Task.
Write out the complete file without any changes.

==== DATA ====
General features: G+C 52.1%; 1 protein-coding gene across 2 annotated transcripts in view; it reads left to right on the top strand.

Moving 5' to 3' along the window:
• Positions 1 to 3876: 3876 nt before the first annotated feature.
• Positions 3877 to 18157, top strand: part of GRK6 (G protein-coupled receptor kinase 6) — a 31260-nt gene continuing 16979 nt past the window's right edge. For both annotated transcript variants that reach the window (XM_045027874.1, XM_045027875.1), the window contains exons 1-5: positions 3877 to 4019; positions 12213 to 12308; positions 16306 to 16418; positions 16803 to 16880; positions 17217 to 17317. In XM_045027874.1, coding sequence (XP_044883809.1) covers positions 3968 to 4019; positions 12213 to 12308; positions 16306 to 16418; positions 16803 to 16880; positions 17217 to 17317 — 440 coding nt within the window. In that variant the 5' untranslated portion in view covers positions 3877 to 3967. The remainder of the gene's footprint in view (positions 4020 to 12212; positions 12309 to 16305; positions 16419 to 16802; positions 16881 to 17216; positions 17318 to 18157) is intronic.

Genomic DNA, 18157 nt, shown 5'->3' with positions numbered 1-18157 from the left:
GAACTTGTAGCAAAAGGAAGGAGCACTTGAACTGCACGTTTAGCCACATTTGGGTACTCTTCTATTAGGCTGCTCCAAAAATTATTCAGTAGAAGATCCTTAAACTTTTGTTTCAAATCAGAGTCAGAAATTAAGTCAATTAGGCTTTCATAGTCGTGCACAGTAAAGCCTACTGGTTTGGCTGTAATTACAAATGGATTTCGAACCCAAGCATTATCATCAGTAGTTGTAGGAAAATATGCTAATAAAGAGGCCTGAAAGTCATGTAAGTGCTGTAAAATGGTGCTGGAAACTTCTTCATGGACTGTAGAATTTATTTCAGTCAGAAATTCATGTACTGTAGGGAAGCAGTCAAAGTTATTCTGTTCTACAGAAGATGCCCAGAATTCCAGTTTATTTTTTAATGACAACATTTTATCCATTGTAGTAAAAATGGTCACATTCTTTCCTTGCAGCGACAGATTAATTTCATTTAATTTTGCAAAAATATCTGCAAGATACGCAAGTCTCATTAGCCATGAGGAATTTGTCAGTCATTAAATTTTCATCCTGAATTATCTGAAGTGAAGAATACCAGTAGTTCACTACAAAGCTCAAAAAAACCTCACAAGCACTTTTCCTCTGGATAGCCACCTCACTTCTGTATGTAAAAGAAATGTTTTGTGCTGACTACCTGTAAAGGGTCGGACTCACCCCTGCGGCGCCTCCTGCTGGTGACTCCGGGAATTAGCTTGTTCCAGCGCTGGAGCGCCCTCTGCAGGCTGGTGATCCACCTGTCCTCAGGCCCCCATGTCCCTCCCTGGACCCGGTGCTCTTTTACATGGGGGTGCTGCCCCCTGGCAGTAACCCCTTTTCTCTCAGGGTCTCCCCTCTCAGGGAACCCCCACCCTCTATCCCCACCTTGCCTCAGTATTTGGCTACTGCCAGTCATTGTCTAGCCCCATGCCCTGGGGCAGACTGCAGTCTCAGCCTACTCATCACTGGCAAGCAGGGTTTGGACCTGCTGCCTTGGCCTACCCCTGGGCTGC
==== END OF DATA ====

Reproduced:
General features: G+C 52.1%; 1 protein-coding gene across 2 annotated transcripts in view; it reads left to right on the top strand.

Moving 5' to 3' along the window:
• Positions 1 to 3876: 3876 nt before the first annotated feature.
• Positions 3877 to 18157, top strand: part of GRK6 (G protein-coupled receptor kinase 6) — a 31260-nt gene continuing 16979 nt past the window's right edge. For both annotated transcript variants that reach the window (XM_045027874.1, XM_045027875.1), the window contains exons 1-5: positions 3877 to 4019; positions 12213 to 12308; positions 16306 to 16418; positions 16803 to 16880; positions 17217 to 17317. In XM_045027874.1, coding sequence (XP_044883809.1) covers positions 3968 to 4019; positions 12213 to 12308; positions 16306 to 16418; positions 16803 to 16880; positions 17217 to 17317 — 440 coding nt within the window. In that variant the 5' untranslated portion in view covers positions 3877 to 3967. The remainder of the gene's footprint in view (positions 4020 to 12212; positions 12309 to 16305; positions 16419 to 16802; positions 16881 to 17216; positions 17318 to 18157) is intronic.

Genomic DNA, 18157 nt, shown 5'->3' with positions numbered 1-18157 from the left:
GAACTTGTAGCAAAAGGAAGGAGCACTTGAACTGCACGTTTAGCCACATTTGGGTACTCTTCTATTAGGCTGCTCCAAAAATTATTCAGTAGAAGATCCTTAAACTTTTGTTTCAAATCAGAGTCAGAAATTAAGTCAATTAGGCTTTCATAGTCGTGCACAGTAAAGCCTACTGGTTTGGCTGTAATTACAAATGGATTTCGAACCCAAGCATTATCATCAGTAGTTGTAGGAAAATATGCTAATAAAGAGGCCTGAAAGTCATGTAAGTGCTGTAAAATGGTGCTGGAAACTTCTTCATGGACTGTAGAATTTATTTCAGTCAGAAATTCATGTACTGTAGGGAAGCAGTCAAAGTTATTCTGTTCTACAGAAGATGCCCAGAATTCCAGTTTATTTTTTAATGACAACATTTTATCCATTGTAGTAAAAATGGTCACATTCTTTCCTTGCAGCGACAGATTAATTTCATTTAATTTTGCAAAAATATCTGCAAGATACGCAAGTCTCATTAGCCATGAGGAATTTGTCAGTCATTAAATTTTCATCCTGAATTATCTGAAGTGAAGAATACCAGTAGTTCACTACAAAGCTCAAAAAAACCTCACAAGCACTTTTCCTCTGGATAGCCACCTCACTTCTGTATGTAAAAGAAATGTTTTGTGCTGACTACCTGTAAAGGGTCGGACTCACCCCTGCGGCGCCTCCTGCTGGTGACTCCGGGAATTAGCTTGTTCCAGCGCTGGAGCGCCCTCTGCAGGCTGGTGATCCACCTGTCCTCAGGCCCCCATGTCCCTCCCTGGACCCGGTGCTCTTTTACATGGGGGTGCTGCCCCCTGGCAGTAACCCCTTTTCTCTCAGGGTCTCCCCTCTCAGGGAACCCCCACCCTCTATCCCCACCTTGCCTCAGTATTTGGCTACTGCCAGTCATTGTCTAGCCCCATGCCCTGGGGCAGACTGCAGTCTCAGCCTACTCATCACTGGCAAGCAGGGTTTGGACCTGCTGCCTTGGCCTACCCCTGGGCTGC